Right now, the military is developing new AI patterns that allow drones to "recognize the intent of other aircraft" -- that is, accurately predict what they will do next and decide if they should change their flight course based on that info. These drones will be able to connect to air traffic stations and look up information in databases, then cross-reference that data with the images captured by their cameras to get a "read" on the other aircraft.
"Hey, you wouldn't want us to trust a dumb machine with big, scary missiles."
The military says this technology isn't meant to be used in battle ... but again, neither were the drones, at one point. If they can teach a UAV how to recognize hostile aircraft, the next logical step would be teaching it how to fight them.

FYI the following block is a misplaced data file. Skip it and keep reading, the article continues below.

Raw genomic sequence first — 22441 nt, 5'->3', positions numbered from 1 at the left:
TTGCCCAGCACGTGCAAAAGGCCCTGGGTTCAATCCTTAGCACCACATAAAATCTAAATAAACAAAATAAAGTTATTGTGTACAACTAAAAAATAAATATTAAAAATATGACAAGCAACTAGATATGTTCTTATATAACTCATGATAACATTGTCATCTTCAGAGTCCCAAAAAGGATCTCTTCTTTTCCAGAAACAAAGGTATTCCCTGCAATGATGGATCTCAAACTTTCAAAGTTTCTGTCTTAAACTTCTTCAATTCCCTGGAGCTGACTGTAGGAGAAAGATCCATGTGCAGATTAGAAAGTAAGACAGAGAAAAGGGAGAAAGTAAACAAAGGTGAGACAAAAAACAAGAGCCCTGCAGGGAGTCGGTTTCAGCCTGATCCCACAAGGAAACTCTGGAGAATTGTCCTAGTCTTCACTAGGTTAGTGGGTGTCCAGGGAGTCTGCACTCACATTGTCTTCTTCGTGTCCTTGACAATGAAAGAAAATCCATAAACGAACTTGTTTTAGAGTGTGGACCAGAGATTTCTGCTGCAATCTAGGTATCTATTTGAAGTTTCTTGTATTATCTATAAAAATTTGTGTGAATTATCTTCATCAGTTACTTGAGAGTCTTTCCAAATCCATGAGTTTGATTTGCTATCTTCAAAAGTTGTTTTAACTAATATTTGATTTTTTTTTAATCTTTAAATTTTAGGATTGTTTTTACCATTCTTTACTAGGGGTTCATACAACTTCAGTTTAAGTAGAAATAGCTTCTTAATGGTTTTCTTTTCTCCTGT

"I learned this from you, dad!"
Now, these future independently thinking flying killbots will surely have oversight from the ground, in the form of a human who can take over control if it starts firing wildly at friendlies. This seems like the right time to mention that we've lost control of military drones more often than you think (sometimes over American soil). When that happens, we have to dispatch a manned aircraft to blow it out of the sky before disaster can strike. Fortunately, that's easy because the drones aren't smart enough to sense the intent of the pursuing aircraft and take evasive action. Which of course is the very ability they're trying to add.
Cold robotic efficiency is just one more step in the Navy's war on "Top Gunnery."